Alexei Navalny, a critic of the Kremlin who is already serving time in jail, went on trial on Monday on allegations of “extremism” that may result in his sentence being prolonged for decades as part of broader government efforts to muzzle dissent.
More than a year has passed since Russia began its all-out onslaught in Ukraine, an event that brought in a fresh wave of legal actions against Moscow’s opponents; as a result, many of these individuals are now living in exile or in jail.
The 47-year-old seasoned opponent of Russian President Vladimir Putin is being imprisoned at the highest security IK-6 penal colony located 250 kilometers (155 miles) east of Moscow. An AFP correspondent who is there at the facility said that procedures were now ongoing.
Navalny is currently serving a nine-year jail term on embezzlement charges, which his supporters believe is a punishment for his political activities. In the past, Navalny was responsible for organizing enormous anti-Kremlin marches.
When he arrived in Moscow in 2021 from Germany, where he had been recuperating from a poisoning attack that he claimed was carried out by the Kremlin, he was immediately placed under prison.
It is now possible that Navalny may spend a further 30 years behind bars, despite the fact that he has lost a significant amount of weight while behind.
According to Navalny, the prosecutors gave him a document that was 3,828 pages long and detailed all of the alleged wrongdoings he did while he was incarcerated.
“Although it’s clear from the size of the tomes that I am a sophisticated and persistent criminal, it’s impossible to find out exactly what it is that I am accused of,” Navalny said.
Amongst other offenses, he has been accused with funding extremist activity, openly encouraging extremist behavior, and “rehabilitating the Nazi ideology.”
“Evaluated for work in politics.”
According to his legal team, despite the fact that he has been the subject of several legal proceedings, this is the first case that can be classified as politically motivated against him.
According to Kira Yarmysh, a spokesperson for Navalny, “He is being tried for his political work,” which was said to AFP.
In April, Navalny stated that he had been informed that he will be tried by a military tribunal on “terrorism” allegations. According to him, he might be looking at a life sentence in jail.
His legal team claims that he has been subjected to harassment while incarcerated, and that he has been placed in a “punishment cell” for alleged infractions.
He said that jail officials subjected him and other detainees to “torture by Putin” by making them listen to the Kremlin chief’s speeches and that they forced him to share a cell with a sick inmate who smelled awful. He also claimed that the inmate was unwell.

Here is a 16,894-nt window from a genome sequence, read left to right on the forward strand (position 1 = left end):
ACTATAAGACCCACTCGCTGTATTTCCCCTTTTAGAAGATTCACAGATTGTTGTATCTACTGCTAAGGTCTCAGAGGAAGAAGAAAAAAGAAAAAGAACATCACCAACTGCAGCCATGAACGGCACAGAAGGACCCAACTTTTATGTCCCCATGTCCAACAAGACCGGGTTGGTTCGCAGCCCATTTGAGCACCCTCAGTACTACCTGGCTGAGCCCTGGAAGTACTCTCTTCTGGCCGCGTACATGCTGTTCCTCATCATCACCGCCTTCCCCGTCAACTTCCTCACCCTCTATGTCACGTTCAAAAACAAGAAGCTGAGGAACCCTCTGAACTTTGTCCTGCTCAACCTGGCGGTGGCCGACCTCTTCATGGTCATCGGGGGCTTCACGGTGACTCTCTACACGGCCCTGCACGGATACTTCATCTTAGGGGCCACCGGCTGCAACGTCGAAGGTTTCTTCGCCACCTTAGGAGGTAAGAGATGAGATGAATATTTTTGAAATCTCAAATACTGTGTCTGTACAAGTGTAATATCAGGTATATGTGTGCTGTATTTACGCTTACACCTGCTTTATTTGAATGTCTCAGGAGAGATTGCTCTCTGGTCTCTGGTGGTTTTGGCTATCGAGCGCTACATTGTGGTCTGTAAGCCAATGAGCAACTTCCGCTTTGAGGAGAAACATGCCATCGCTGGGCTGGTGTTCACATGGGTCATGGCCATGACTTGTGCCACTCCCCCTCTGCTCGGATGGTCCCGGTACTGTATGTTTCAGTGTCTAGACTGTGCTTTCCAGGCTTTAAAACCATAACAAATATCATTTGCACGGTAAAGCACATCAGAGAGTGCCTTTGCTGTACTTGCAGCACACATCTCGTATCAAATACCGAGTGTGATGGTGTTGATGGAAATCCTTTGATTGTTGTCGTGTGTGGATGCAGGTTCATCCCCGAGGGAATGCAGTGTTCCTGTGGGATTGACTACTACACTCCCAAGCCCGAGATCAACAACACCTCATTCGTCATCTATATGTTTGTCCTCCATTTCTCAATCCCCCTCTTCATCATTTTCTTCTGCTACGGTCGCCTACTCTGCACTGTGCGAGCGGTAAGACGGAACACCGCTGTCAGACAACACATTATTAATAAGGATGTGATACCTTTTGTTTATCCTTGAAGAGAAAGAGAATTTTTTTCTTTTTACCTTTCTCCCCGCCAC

The head of the opposition, who is also a trained lawyer, has taken the administration of the jail to court in an effort to maintain access to what he considers to be fundamental prisoner rights.
“Wake up in this hellhole,” the voice said.
He has also teased his jailers by stating that he has submitted formal requests for a balalaika and a kimono, as well as petitions for permission to keep a kangaroo and a May bug in jail. He has done this in an attempt to make his jailers laugh at him.
In early June, on the occasion of his third birthday while incarcerated, Navalny stated that he was “in a really good mood.”
“Of course, I wish I didn’t have to wake up in this hellhole and instead had the opportunity to have breakfast with my family, receive kisses on the cheek from my children, and unwrap presents.”
An extensive social media operation that produces films presenting proof of widespread corruption among Russian elites has been developed and maintained by Navalny.
Even now, his crew handles all of his social media interactions on his behalf.
In February, he stated that Moscow’s defeat in Ukraine was “inevitable” and that Russia had to compensate for Ukraine’s losses after the combat has ceased.
Navalny had established a nationwide network of campaign offices and intended to challenge Putin for the presidency in 2018, but electoral officials did not let him to do so.
In 2021, the offices of Navalny were labeled as “extremist” organizations, placing the staff, volunteers, and supporters of the organization at risk of being prosecuted.
Lilia Chanysheva, the chief of Navalny’s headquarters in the city of Ufa in central Russia, was given a sentence of seven and a half years in jail by a Russian court in the middle of the month of June.
The majority of high-profile activists who are remaining in Russia are currently imprisoned, notably Vladimir Kara-Murza and Ilya Yashin. The number of Russians who have been jailed for opposing the situation in Ukraine has reached the thousands.